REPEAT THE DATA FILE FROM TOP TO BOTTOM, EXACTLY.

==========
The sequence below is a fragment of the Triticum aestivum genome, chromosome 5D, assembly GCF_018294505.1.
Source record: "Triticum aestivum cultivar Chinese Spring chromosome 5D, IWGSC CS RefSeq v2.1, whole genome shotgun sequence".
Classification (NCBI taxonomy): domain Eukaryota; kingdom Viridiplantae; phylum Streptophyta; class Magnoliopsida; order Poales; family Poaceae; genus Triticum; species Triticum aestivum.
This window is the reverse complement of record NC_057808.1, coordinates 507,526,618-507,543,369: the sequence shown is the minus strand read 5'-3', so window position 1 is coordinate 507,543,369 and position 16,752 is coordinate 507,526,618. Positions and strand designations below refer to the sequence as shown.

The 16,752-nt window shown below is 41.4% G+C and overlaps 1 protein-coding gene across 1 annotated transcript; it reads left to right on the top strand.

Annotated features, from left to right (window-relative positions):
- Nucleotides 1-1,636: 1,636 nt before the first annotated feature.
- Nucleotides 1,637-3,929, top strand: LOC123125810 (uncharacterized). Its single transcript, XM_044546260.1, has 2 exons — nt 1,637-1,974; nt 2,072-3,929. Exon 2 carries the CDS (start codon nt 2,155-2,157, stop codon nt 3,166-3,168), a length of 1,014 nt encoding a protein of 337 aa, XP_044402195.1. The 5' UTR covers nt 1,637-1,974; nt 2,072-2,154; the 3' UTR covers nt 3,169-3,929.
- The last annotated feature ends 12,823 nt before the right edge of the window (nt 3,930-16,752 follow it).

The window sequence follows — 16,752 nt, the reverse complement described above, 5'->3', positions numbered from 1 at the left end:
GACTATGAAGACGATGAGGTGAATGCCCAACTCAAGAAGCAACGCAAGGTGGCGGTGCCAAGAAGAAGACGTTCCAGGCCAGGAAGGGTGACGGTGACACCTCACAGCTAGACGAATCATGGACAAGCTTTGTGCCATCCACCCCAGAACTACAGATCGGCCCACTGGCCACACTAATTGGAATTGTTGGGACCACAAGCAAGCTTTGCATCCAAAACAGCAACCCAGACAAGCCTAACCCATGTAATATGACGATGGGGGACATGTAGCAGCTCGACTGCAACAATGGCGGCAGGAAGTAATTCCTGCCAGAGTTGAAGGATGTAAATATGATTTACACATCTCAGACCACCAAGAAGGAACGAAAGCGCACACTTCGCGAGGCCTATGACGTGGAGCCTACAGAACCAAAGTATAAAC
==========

The sequence below is a fragment of the Triticum aestivum genome, chromosome 5D, assembly GCF_018294505.1.
Source record: "Triticum aestivum cultivar Chinese Spring chromosome 5D, IWGSC CS RefSeq v2.1, whole genome shotgun sequence".
Classification (NCBI taxonomy): domain Eukaryota; kingdom Viridiplantae; phylum Streptophyta; class Magnoliopsida; order Poales; family Poaceae; genus Triticum; species Triticum aestivum.
This window is the reverse complement of record NC_057808.1, coordinates 507,526,618-507,543,369: the sequence shown is the minus strand read 5'-3', so window position 1 is coordinate 507,543,369 and position 16,752 is coordinate 507,526,618. Positions and strand designations below refer to the sequence as shown.

The 16,752-nt window shown below is 41.4% G+C and overlaps 1 protein-coding gene across 1 annotated transcript; it reads left to right on the top strand.

Annotated features, from left to right (window-relative positions):
- Nucleotides 1-1,636: 1,636 nt before the first annotated feature.
- Nucleotides 1,637-3,929, top strand: LOC123125810 (uncharacterized). Its single transcript, XM_044546260.1, has 2 exons — nt 1,637-1,974; nt 2,072-3,929. Exon 2 carries the CDS (start codon nt 2,155-2,157, stop codon nt 3,166-3,168), a length of 1,014 nt encoding a protein of 337 aa, XP_044402195.1. The 5' UTR covers nt 1,637-1,974; nt 2,072-2,154; the 3' UTR covers nt 3,169-3,929.
- The last annotated feature ends 12,823 nt before the right edge of the window (nt 3,930-16,752 follow it).

The window sequence follows — 16,752 nt, the reverse complement described above, 5'->3', positions numbered from 1 at the left end:
GACTATGAAGACGATGAGGTGAATGCCCAACTCAAGAAGCAACGCAAGGTGGCGGTGCCAAGAAGAAGACGTTCCAGGCCAGGAAGGGTGACGGTGACACCTCACAGCTAGACGAATCATGGACAAGCTTTGTGCCATCCACCCCAGAACTACAGATCGGCCCACTGGCCACACTAATTGGAATTGTTGGGACCACAAGCAAGCTTTGCATCCAAAACAGCAACCCAGACAAGCCTAACCCATGTAATATGACGATGGGGGACATGTAGCAGCTCGACTGCAACAATGGCGGCAGGAAGTAATTCCTGCCAGAGTTGAAGGATGTAAATATGATTTACACATCTCAGACCACCAAGAAGGAACGAAAGCGCACACTTCGCGAGGCCTATGACGTGGAGCCTACAGAACCAAAGTATAAAC